Does my loved one need a Guardian?

If you’re concerned that your elderly loved one has become careless or reckless with their finances, there is a solution. Elliott Burdette explains what it means to be an “incapacitated person”, and how a Guardianship works in those situations.


Prospective Client: My Mother passed away a few years ago. And my Dad is on his own. He’s 86. We are a little concerned that he’s doing strange things – like we found some ads from the Philippines and we are concerned he might be doing something strange on the internet. We just aren’t sure. What can we possibly do to safeguard him?

Burdette: So, you’re concerned about him foolishly spending money?

Prospective Client: Yes. Absolutely.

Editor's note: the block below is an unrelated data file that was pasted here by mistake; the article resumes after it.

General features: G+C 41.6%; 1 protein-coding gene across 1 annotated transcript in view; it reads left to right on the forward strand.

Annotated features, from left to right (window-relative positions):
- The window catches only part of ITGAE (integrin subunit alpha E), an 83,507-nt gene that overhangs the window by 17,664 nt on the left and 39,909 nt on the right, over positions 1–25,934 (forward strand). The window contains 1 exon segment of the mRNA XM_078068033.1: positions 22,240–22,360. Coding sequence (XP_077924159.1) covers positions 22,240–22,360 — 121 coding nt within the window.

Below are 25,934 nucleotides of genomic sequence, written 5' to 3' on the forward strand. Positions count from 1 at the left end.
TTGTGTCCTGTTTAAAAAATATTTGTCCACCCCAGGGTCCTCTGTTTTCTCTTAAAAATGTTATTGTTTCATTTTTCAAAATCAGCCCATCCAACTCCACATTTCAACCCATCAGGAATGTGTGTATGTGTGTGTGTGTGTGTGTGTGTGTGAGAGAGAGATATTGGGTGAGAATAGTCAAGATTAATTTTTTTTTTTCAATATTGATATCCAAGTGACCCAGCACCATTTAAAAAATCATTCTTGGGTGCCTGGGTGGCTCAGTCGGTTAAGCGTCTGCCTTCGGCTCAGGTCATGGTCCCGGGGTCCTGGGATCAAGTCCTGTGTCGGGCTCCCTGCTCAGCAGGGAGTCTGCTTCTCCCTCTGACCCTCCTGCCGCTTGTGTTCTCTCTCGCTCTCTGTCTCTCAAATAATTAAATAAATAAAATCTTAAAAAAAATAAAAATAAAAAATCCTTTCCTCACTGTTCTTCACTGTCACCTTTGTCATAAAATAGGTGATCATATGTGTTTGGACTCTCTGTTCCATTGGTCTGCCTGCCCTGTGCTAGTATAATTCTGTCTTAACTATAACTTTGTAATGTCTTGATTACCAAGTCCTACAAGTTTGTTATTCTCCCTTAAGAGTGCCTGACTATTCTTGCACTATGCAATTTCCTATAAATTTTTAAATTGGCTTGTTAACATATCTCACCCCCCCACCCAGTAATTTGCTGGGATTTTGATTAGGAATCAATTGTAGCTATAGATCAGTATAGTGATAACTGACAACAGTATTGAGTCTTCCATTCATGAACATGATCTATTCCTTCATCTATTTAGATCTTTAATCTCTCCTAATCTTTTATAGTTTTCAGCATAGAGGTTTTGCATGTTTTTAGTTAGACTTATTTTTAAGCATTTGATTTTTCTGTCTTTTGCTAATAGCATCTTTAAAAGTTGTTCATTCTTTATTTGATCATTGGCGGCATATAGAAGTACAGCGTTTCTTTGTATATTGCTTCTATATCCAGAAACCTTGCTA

Burdette: There are some things you can do. People are entitled to spend their money however they want, unless they are considered to be an incapacitated person. In Texas, that is connected with something called a guardianship. A guardianship is a severe remedy in which you essentially take away someone’s rights to control their person or their estate, their money. And you do this after a showing in Court that this person is not able to properly look after their finances anymore. This happens with some frequency with older people because there’s no clear cut line in which someone is capable and then something happens in their life and they start foolishly giving away a lifetime of savings to other people, sometimes through the mail and sending it off to far corners of the world. A guardianship application could be made by you, or one of your brothers or sisters. You will have to have a doctor examine your father, and if he won’t go voluntarily to a doctor, you can request an independent medical examination be ordered by a judge. In Dallas County we have an excellent Court investigator system where these well-trained people go out and interview the proposed incapacitated person and report back to the Court. Courts don’t do this lightly and actually prefer a lesser restrictive alternative than a guardianship, but sometimes getting a guardianship of the estate is the only way you can protect people from themselves.